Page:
To mitigate the risk of exposing the elderly to Covid-19, serving them requires less reliance on human mobility, where caregivers, entertainers, volunteers and healthcare workers deploy in multiple locations. Instead, there should be more dependence on dedicated teams, technology and faster response times during crises. The Singapore government suspended seniors’ social activities and encouraged institutions involved in eldercare to replace physical visits with technologies such as teleconferencing via smartphones to help them become digitally-savvy, as well as lead more independent and empowered lives.

The trend has to be sustained. Transforming eldercare habits, systems and infrastructure to the new world order requires asset owners’ patient capital and participation. Pension plans and sovereign funds with socially responsible investment motivations may be the natural long-term capital provider or partner for this transformation.

Last but not least, the pandemic-induced global economic stress greatly erodes the principal and earnings of seniors’ savings. The Singapore government took bold steps to raise the “silver support” scheme for retirees by 20%.

Post-pandemonium coordination

Financial economics is an applied science that deals with the intertemporal allocation of scarce resources under conditions of uncertainty and unexpected shocks. While a well-endowed state can come to the rescue when financial markets and products cannot, it could also cause serious problems if central banks and government funds are all rushing for the door at the same time raising funds to finance their massive stimulus packages. It would be a fire-sale of the most liquid — and probably most highly correlated — assets of unimaginable proportions.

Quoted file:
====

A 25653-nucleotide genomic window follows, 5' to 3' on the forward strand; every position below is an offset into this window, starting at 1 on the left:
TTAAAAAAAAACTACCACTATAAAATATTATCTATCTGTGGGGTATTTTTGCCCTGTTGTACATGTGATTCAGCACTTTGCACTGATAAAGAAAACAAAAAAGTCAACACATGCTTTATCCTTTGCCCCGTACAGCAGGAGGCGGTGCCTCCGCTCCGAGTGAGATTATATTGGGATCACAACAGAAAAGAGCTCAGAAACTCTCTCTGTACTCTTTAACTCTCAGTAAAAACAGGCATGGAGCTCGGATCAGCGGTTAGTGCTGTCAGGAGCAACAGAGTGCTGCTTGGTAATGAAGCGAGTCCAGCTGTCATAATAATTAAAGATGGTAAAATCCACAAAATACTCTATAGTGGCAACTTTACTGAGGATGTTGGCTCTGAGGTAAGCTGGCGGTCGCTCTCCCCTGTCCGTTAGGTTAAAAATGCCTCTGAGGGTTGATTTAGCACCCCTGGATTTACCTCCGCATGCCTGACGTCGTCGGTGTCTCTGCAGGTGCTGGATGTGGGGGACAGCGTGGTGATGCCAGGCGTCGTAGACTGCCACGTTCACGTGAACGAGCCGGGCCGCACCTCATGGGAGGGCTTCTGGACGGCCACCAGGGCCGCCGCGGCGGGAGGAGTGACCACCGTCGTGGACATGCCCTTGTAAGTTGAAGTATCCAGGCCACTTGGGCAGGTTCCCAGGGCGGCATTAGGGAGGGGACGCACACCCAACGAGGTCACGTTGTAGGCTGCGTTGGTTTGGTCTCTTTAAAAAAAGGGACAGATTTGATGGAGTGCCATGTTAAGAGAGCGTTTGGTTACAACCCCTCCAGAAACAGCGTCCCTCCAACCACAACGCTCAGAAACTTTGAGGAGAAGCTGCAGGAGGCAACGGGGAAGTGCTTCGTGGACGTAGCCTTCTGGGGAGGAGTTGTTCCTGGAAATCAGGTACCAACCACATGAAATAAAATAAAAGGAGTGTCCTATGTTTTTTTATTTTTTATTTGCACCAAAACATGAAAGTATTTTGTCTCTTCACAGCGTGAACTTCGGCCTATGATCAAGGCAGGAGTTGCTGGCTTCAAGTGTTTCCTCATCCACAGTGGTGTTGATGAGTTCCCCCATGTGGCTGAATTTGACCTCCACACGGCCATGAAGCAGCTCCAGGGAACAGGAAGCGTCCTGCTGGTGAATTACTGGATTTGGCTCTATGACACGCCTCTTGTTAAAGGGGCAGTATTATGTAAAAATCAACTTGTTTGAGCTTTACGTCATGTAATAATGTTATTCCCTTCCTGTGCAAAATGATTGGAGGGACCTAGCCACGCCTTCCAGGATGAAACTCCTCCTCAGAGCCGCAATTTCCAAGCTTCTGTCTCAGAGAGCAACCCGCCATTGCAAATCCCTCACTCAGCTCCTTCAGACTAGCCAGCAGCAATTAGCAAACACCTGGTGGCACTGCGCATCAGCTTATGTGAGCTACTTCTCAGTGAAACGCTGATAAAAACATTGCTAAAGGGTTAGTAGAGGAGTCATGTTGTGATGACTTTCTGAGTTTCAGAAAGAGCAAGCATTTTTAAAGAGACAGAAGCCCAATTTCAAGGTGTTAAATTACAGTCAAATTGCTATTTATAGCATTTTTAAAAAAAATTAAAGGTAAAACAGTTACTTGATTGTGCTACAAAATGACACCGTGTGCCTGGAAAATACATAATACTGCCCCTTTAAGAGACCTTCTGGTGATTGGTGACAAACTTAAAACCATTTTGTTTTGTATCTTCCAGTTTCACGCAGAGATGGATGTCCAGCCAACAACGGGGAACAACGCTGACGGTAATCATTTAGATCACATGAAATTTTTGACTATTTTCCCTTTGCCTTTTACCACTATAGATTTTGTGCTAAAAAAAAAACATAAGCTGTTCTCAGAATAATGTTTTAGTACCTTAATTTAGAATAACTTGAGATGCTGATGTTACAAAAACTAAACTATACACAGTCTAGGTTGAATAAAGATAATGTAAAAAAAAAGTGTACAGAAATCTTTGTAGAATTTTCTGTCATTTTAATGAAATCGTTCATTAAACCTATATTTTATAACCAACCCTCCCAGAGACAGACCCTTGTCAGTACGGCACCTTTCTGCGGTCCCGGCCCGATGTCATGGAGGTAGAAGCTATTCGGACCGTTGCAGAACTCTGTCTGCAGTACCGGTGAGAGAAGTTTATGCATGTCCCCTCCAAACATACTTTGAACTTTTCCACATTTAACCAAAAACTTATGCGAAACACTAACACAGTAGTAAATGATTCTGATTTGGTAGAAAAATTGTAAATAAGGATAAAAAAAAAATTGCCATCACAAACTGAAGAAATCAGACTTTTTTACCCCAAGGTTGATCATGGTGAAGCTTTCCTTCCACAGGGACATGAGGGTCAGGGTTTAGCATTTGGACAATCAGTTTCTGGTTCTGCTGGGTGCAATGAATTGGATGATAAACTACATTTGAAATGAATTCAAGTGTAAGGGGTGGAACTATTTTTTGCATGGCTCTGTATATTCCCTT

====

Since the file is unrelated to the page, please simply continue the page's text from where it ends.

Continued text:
Which brings us to our concluding thought. Since the Covid-19 disease is a global problem, some form of multilateral policy coordination is necessary for humanity to succeed in curing us of this pandemic as well as for economies to recover. While there are reports of the International Monetary Fund (IMF) providing credit lines for poorer nations, or a few central banks arranging for bilateral currency swap lines to ease the virus-related strains on credit markets and provide US dollar liquidity to financial institutions, there is an urgent call-to-action for right-minded political leaders to do much more — systematically and on the global coordination front. At this juncture, it is paramount that the two most powerful nations on earth join hands to promote international cooperation, a wish we harbour for humanity’s sake.

On the bright side, every global crisis presents opportunities for our collective learning, to alleviate suffering among the lower-income groups and SMEs, and to generally improve financial economic outcomes while maximising social welfare.

Joseph Cherian is Practice Professor of Finance, while Bernard Yeung is the President of the Asian Bureau of Finance and Economic Research (ABFER) and the Stephen Riady Distinguished Professor in Finance and Strategic Management; both are from National University of Singapore (NUS) Business School. The opinions expressed are those of the writers and do not represent the views and opinions of NUS.